A big construction and remodeling debate has gone on for years revolving around the subject of whether or not to have an open area with separate cluster areas, something very popular here in Florida, or going with the individual room floor plan. Homeowners in general love the feeling of having a “great room” in their home, without the restriction of walls separating the rooms. It lets in more natural light, allows for better air flow, and allows families to interact and converse from separate rooms. Think about it, a busy mom can more easily multitask within the open floor plan. While keeping an eye on her toddler playing nearby, she can also help the older kids with homework, make dinner and check email. Yes, it happens all the time, lol! This layout is also advantageous to those working from home.


The open space layout provides a seamless “flow” from one living area to the next, allowing for that visual connection that otherwise wouldn’t exist. John Sweet, Principal and owner of J. Sweet Construction, adds that an open floor plan can also make an older house with lower ceilings feel bigger. “It gives the feeling of spaciousness, so you don’t tend to pay attention to the ceiling height as much,” he says, agreeing that the biggest advantage of open spaces is purely a social thing. People are entertaining more these days and tend to congregate in the kitchen at parties; by taking down the walls, Sweet points out, you’ve got more room to socialize.

Sold on an open floor remodel yet? Before you grab the sledgehammer, think about that wall you’re about to demolish and all the things hiding inside it, like electrical wiring, cabinetry, possible plumbing, whether or not its attached to a support beam, vent grates, and the flooring around the wall that will be affected. “Electrical can be easily remedied,” says John, “but flooring is a different story. If you’re removing walls and don’t have the flooring to do the patchwork where the walls stood, you’re having to redo all the flooring.”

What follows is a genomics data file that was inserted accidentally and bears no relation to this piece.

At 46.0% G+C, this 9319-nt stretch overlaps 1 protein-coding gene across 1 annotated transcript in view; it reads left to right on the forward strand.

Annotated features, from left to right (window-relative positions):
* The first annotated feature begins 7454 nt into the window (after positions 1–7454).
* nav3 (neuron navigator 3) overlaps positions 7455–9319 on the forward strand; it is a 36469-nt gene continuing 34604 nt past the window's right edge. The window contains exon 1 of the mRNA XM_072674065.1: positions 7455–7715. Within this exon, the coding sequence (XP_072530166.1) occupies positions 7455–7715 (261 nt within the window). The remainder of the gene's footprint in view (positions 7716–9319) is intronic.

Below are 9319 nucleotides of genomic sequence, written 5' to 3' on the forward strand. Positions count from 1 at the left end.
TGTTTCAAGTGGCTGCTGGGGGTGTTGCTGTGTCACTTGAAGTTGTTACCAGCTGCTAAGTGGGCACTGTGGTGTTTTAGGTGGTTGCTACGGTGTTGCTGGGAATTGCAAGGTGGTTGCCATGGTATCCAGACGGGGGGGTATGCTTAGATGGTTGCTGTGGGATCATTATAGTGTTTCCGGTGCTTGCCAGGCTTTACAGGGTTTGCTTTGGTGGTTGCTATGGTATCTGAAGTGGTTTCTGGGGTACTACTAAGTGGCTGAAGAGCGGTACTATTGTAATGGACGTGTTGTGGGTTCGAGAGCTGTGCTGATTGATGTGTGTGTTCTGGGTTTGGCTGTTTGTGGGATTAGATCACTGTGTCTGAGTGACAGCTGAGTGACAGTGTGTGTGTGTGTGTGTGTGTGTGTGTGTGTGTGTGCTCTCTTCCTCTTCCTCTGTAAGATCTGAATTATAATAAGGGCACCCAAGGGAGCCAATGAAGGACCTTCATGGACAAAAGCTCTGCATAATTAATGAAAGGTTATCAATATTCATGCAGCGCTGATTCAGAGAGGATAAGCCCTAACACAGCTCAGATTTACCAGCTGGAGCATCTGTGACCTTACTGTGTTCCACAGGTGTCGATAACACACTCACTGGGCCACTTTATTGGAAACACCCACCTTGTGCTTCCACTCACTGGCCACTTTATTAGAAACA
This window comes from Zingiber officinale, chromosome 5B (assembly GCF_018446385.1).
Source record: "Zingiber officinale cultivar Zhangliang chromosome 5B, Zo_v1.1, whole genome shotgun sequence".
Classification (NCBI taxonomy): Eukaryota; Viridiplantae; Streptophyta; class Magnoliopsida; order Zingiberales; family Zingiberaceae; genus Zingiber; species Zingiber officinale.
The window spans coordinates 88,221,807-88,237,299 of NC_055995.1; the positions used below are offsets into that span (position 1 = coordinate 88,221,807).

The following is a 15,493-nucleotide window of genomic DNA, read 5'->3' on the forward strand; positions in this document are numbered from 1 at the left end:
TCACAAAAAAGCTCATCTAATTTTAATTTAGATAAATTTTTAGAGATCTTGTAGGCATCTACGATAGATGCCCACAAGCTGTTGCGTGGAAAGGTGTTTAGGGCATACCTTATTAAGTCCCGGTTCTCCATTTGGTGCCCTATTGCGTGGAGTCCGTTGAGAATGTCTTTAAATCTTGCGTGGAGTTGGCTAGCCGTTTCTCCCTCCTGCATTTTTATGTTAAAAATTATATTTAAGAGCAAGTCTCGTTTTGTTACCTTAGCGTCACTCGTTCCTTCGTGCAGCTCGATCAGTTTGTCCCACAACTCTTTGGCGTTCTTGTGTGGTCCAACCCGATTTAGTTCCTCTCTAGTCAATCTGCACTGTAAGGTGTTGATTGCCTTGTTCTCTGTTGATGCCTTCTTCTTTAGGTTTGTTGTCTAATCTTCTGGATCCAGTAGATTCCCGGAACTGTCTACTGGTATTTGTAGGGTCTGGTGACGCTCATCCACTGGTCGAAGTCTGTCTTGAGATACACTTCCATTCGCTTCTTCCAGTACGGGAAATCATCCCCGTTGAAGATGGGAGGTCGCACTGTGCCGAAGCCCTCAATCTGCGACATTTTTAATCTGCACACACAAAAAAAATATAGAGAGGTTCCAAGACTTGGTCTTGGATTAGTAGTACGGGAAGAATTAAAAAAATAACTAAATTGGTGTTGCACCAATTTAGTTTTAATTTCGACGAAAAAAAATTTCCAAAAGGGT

There are those, however, who insist that rooms still very much have a place in our homes in 2019. Some defenders of separate rooms have suggested the idea of a second kitchen, the one where the real dirty work happens and the dishes can safely pile up, that stays hidden from the party. Ian Bogost, in an essay published in The Atlantic, described the “mess kitchen” as a demonstration of why the open floor plan is borderline absurd. In an article for Citylab, Kate Hunter, an architecture and design critic, agrees that the separate-room floor plan is making a comeback, more so to combat global climate change than any other reason. She argues that closed kitchen, for example, can help us go green and save energy via the simple principle of not heating and cooling rooms that are not currently in use, as well as by isolating rooms we want to keep warm or cool. Citylab, an online publication focusing on those who are creating and living in the cities of the future, also presents the argument that a closed kitchen decreases the number of steps the chef needs to take between cooking and prep stations. The chef’s feet appreciate that!

Then there is the issue of why rooms were invented in the first place, for privacy. As much as we love to socialize, alone time is still important time. Hence the rise of the “man-cave” and “she-shed” building designs. As much as we appreciate our social time, we need some peace and quiet too. As Bogost points out in his Atlantic piece, in the past, public-private spaces like formal living rooms and parlors would have received guests, sparing the home the embarrassment of view of its private spaces like a messy kitchen. Nowadays, the quick clean-up before guests arrive is a tactic we must master.

If you’re still mulling over the right choice for your home, J. Sweet Construction has some great ideas. Put over 20 years’ experience to work for you.

Author Dragon Horse

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